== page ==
Singapore CIOs call for appeal to next generation of professionals.

Answer to skills need.

A survey commissioned by Robert Half has suggested the city-state’s critical skills shortage within the technology sector could be resolved by promoting the profession to millennials and Generation Z. The survey of 75 CIOs found just under one in four (23 per cent) believe the number one factor that would alleviate the IT skills shortage is promoting IT as an attractive career path for these professionals.

The survey reveals the extent of the skills shortage impacting IT employers, as just under nine in 10 (87 per cent) CIOs say it is challenging to source qualified IT professionals, while 83 per cent say it is also challenging to attract them once found.

The second primary solution to solving Singapore’s IT skills shortage according to one in five (21 per cent) CIOs is increased in-house training of existing IT staff. This is followed by 16 per cent who think increased collaboration with education providers and universities and 15 per cent who believe increased collaboration initiatives from the business community will ease Singapore’s IT skills shortage. Just over one in 10 (12 per cent) CIOs refer to increased government initiatives and 9 per cent believe all the mentioned initiatives in equal measure are the primary solution.

The IT skills shortage is not just about finding the right IT talent, but also of equal important to IT employers is retaining and upskilling their top performers, indeed more than eight in 10 (84 per cent) state IT professionals are more willing to resign if their company is unable to provide them with their requested training compared to three years ago.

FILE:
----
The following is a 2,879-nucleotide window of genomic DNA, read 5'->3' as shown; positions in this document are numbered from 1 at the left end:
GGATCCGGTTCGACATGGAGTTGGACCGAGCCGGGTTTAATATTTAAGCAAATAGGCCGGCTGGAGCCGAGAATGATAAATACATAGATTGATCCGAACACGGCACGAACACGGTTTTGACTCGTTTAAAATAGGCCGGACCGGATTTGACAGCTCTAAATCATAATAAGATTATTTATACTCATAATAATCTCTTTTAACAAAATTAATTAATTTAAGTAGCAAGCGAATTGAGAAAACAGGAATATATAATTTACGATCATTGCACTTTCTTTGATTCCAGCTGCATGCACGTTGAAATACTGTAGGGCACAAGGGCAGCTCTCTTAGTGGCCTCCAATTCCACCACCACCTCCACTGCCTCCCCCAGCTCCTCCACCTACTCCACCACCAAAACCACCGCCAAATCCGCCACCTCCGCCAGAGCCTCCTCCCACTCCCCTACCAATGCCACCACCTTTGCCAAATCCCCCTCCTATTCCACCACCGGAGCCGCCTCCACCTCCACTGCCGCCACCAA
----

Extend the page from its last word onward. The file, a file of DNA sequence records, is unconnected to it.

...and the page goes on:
“Singapore’s IT employers are currently locked in a war for talent as top IT professionals prove scarce in a skills-short market,” Matthieu Imbert-Bouchard, managing director of Robert Half Singapore said. “As Millennials continue to dominate a changing workforce demographic in Singapore, companies need to not only modify their staff attraction policies to attract the workforce of the future, but also actively promote the benefits and opportunities available with a career in IT and technology. Promoting IT as an attractive career path to millennials needs to be part of a comprehensive approach undertaken by the business community, educational institutions and supported by government initiatives.

“IT employers need to focus on not only attracting high-calibre talent, but also on upskilling their existing staff,” Matthieu added. “Professional development programs can be used to not only fill crucial skills gaps, and motivate top performing staff, but also to help organisations stand out as an attractive employer when the number of jobs available outweighs the current IT talent pool.”

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